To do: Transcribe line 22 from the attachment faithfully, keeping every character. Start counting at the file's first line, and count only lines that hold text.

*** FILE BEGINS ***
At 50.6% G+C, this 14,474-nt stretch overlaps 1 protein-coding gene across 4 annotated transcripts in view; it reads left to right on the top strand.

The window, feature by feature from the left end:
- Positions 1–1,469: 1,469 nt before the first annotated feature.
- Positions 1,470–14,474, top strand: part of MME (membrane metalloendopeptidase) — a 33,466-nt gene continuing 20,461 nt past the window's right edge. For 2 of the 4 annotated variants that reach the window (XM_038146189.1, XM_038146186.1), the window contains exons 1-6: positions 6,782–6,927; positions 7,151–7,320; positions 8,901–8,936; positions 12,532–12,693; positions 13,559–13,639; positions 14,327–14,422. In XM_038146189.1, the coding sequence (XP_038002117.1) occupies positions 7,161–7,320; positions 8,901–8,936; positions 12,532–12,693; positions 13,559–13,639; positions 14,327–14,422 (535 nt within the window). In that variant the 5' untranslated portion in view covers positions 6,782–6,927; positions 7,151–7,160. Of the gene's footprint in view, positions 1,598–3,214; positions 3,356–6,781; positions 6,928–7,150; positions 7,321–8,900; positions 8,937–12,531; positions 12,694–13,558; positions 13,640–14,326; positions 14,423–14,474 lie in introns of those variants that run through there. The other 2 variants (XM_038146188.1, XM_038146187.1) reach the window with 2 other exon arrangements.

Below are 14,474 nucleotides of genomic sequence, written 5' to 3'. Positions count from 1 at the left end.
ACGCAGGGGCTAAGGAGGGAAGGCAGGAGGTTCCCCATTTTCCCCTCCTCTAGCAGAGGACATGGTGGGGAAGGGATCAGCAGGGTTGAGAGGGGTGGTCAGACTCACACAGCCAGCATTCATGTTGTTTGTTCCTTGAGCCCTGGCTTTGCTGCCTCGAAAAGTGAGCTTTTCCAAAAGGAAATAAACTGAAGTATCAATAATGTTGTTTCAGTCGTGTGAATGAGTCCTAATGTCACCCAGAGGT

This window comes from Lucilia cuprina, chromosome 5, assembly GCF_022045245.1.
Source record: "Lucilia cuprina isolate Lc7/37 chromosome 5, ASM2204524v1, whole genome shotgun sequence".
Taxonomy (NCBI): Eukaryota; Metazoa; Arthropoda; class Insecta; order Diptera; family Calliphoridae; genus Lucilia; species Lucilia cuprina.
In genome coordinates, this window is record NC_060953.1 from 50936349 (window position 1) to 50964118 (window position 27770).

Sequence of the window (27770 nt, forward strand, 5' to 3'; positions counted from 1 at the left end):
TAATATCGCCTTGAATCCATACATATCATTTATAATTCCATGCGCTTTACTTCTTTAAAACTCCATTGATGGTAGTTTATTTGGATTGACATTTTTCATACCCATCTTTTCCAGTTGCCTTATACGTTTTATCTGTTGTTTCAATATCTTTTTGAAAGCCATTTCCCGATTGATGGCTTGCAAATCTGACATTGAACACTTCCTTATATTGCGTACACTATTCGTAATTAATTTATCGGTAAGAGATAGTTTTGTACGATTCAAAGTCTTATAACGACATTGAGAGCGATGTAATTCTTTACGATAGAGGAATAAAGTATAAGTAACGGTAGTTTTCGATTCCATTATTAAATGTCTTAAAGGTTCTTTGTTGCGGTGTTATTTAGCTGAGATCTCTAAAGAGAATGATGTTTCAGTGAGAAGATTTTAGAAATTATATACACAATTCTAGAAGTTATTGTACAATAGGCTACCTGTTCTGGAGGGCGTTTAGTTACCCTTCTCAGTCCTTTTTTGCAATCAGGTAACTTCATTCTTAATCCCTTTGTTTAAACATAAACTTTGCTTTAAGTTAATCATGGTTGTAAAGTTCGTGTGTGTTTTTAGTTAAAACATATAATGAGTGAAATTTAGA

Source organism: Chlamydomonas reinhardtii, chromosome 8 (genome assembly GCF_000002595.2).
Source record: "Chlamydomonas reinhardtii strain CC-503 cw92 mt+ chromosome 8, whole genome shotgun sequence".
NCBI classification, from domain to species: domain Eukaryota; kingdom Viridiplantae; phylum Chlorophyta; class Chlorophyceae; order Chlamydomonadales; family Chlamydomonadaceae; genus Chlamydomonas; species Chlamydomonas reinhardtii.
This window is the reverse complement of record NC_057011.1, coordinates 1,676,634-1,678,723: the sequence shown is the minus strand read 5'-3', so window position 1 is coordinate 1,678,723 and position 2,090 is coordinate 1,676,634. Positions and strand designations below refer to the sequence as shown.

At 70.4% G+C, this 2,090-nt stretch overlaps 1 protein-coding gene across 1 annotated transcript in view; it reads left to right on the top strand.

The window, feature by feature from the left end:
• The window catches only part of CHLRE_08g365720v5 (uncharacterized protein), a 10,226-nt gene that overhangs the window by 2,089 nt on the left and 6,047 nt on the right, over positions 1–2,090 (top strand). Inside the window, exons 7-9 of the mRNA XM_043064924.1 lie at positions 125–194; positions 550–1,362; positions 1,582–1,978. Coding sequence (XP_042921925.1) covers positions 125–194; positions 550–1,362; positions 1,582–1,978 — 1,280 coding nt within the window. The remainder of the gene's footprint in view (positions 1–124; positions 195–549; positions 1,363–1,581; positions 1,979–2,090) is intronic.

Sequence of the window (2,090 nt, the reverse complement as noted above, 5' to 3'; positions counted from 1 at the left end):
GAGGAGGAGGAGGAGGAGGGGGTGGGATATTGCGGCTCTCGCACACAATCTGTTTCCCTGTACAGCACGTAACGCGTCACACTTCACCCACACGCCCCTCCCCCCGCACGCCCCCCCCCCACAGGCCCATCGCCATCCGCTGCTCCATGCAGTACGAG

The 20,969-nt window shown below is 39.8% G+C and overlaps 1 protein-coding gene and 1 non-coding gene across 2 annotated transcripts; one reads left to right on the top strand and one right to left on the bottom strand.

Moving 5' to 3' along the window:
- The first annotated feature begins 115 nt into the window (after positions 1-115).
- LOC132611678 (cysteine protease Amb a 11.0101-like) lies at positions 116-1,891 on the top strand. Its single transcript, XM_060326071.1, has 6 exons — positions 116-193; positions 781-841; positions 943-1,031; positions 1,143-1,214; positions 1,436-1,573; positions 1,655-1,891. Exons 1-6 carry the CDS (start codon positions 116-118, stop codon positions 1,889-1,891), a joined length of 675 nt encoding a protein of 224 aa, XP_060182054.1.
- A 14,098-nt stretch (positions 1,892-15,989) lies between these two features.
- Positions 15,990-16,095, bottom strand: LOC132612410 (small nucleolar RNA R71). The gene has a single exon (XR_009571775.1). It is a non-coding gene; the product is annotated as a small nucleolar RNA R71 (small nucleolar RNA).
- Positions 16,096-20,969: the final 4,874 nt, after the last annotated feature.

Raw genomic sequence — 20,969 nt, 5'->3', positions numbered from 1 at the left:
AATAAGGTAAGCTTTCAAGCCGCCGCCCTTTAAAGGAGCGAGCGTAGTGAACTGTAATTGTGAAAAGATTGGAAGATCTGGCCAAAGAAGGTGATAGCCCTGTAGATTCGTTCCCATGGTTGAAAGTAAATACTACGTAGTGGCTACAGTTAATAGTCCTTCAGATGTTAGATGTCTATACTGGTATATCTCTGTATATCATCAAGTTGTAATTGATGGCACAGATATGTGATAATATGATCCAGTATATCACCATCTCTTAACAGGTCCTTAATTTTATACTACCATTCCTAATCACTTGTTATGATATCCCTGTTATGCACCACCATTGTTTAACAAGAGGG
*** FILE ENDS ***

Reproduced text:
The 20,969-nt window shown below is 39.8% G+C and overlaps 1 protein-coding gene and 1 non-coding gene across 2 annotated transcripts; one reads left to right on the top strand and one right to left on the bottom strand.